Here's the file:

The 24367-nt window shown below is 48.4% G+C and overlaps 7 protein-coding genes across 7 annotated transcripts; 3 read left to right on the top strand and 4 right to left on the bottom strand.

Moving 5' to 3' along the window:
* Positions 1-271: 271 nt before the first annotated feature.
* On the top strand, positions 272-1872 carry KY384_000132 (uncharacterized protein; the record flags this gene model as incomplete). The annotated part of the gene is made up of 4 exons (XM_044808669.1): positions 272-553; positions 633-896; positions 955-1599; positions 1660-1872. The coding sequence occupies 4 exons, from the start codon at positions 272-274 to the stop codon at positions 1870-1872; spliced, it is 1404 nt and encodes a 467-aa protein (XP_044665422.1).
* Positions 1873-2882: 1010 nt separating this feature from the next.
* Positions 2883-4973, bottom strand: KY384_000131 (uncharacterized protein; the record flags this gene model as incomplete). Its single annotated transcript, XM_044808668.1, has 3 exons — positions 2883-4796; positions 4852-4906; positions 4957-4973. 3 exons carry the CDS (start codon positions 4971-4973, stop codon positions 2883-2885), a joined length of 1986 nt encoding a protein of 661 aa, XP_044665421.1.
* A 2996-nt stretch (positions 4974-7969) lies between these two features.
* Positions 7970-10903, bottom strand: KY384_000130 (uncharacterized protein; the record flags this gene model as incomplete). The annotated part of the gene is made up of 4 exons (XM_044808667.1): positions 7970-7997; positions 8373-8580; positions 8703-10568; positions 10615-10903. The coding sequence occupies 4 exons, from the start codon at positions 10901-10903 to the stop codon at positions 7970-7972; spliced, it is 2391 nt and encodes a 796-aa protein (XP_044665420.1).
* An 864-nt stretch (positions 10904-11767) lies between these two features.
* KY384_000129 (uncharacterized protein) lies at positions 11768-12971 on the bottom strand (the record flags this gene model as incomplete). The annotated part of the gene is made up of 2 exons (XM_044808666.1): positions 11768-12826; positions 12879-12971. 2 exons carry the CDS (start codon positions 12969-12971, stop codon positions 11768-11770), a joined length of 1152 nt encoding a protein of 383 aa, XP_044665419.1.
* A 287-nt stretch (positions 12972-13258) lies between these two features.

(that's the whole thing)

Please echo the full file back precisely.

The 24367-nt window shown below is 48.4% G+C and overlaps 7 protein-coding genes across 7 annotated transcripts; 3 read left to right on the top strand and 4 right to left on the bottom strand.

Moving 5' to 3' along the window:
* Positions 1-271: 271 nt before the first annotated feature.
* On the top strand, positions 272-1872 carry KY384_000132 (uncharacterized protein; the record flags this gene model as incomplete). The annotated part of the gene is made up of 4 exons (XM_044808669.1): positions 272-553; positions 633-896; positions 955-1599; positions 1660-1872. The coding sequence occupies 4 exons, from the start codon at positions 272-274 to the stop codon at positions 1870-1872; spliced, it is 1404 nt and encodes a 467-aa protein (XP_044665422.1).
* Positions 1873-2882: 1010 nt separating this feature from the next.
* Positions 2883-4973, bottom strand: KY384_000131 (uncharacterized protein; the record flags this gene model as incomplete). Its single annotated transcript, XM_044808668.1, has 3 exons — positions 2883-4796; positions 4852-4906; positions 4957-4973. 3 exons carry the CDS (start codon positions 4971-4973, stop codon positions 2883-2885), a joined length of 1986 nt encoding a protein of 661 aa, XP_044665421.1.
* A 2996-nt stretch (positions 4974-7969) lies between these two features.
* Positions 7970-10903, bottom strand: KY384_000130 (uncharacterized protein; the record flags this gene model as incomplete). The annotated part of the gene is made up of 4 exons (XM_044808667.1): positions 7970-7997; positions 8373-8580; positions 8703-10568; positions 10615-10903. The coding sequence occupies 4 exons, from the start codon at positions 10901-10903 to the stop codon at positions 7970-7972; spliced, it is 2391 nt and encodes a 796-aa protein (XP_044665420.1).
* An 864-nt stretch (positions 10904-11767) lies between these two features.
* KY384_000129 (uncharacterized protein) lies at positions 11768-12971 on the bottom strand (the record flags this gene model as incomplete). The annotated part of the gene is made up of 2 exons (XM_044808666.1): positions 11768-12826; positions 12879-12971. 2 exons carry the CDS (start codon positions 12969-12971, stop codon positions 11768-11770), a joined length of 1152 nt encoding a protein of 383 aa, XP_044665419.1.
* A 287-nt stretch (positions 12972-13258) lies between these two features.